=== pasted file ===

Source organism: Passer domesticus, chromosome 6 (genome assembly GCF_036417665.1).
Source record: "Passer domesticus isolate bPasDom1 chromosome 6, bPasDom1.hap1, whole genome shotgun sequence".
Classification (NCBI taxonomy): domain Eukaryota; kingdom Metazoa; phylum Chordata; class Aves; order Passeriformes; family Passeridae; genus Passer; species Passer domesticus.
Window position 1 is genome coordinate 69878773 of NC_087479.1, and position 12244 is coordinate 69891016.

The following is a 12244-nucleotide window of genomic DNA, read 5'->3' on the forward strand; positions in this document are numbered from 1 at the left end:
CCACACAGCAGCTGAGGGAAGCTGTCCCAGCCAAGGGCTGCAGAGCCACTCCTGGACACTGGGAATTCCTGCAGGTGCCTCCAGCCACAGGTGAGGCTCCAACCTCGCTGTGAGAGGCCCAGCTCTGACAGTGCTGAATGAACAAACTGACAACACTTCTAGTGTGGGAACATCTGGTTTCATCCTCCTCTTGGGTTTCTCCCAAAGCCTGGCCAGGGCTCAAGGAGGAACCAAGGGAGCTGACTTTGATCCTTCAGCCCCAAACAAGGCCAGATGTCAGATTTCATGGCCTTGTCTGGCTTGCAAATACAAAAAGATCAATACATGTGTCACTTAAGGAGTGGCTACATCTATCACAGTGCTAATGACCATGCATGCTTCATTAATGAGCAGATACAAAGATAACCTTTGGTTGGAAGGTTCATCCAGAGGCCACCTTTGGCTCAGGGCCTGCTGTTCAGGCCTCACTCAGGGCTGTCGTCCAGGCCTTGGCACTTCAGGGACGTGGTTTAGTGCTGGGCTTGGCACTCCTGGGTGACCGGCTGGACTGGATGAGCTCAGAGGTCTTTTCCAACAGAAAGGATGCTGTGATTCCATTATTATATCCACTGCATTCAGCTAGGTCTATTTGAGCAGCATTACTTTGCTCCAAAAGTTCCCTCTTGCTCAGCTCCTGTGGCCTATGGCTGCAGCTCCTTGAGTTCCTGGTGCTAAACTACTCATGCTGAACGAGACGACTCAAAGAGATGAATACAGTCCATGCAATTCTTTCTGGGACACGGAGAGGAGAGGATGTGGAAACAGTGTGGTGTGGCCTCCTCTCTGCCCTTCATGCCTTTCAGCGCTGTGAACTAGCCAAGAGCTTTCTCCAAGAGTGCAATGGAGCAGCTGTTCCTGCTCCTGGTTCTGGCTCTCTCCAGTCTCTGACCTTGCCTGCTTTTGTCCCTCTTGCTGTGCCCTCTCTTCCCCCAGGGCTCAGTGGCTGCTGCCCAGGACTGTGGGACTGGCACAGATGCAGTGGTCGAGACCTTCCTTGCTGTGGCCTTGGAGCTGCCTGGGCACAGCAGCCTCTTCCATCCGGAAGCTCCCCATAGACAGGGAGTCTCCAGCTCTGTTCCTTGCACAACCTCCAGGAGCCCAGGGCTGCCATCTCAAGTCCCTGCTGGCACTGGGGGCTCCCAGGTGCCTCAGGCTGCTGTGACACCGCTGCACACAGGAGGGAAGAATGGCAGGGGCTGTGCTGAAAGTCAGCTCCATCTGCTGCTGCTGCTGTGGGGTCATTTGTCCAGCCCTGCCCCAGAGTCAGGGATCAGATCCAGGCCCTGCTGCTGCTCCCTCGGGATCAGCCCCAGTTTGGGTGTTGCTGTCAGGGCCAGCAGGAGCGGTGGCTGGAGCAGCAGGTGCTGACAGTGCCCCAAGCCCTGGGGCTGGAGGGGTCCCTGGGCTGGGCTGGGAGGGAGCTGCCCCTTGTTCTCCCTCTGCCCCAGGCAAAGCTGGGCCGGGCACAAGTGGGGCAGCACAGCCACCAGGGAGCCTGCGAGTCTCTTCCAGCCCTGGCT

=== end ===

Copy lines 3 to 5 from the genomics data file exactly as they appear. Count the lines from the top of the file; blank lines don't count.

Classification (NCBI taxonomy): domain Eukaryota; kingdom Metazoa; phylum Chordata; class Aves; order Passeriformes; family Passeridae; genus Passer; species Passer domesticus.
Window position 1 is genome coordinate 69878773 of NC_087479.1, and position 12244 is coordinate 69891016.

The following is a 12244-nucleotide window of genomic DNA, read 5'->3' on the forward strand; positions in this document are numbered from 1 at the left end: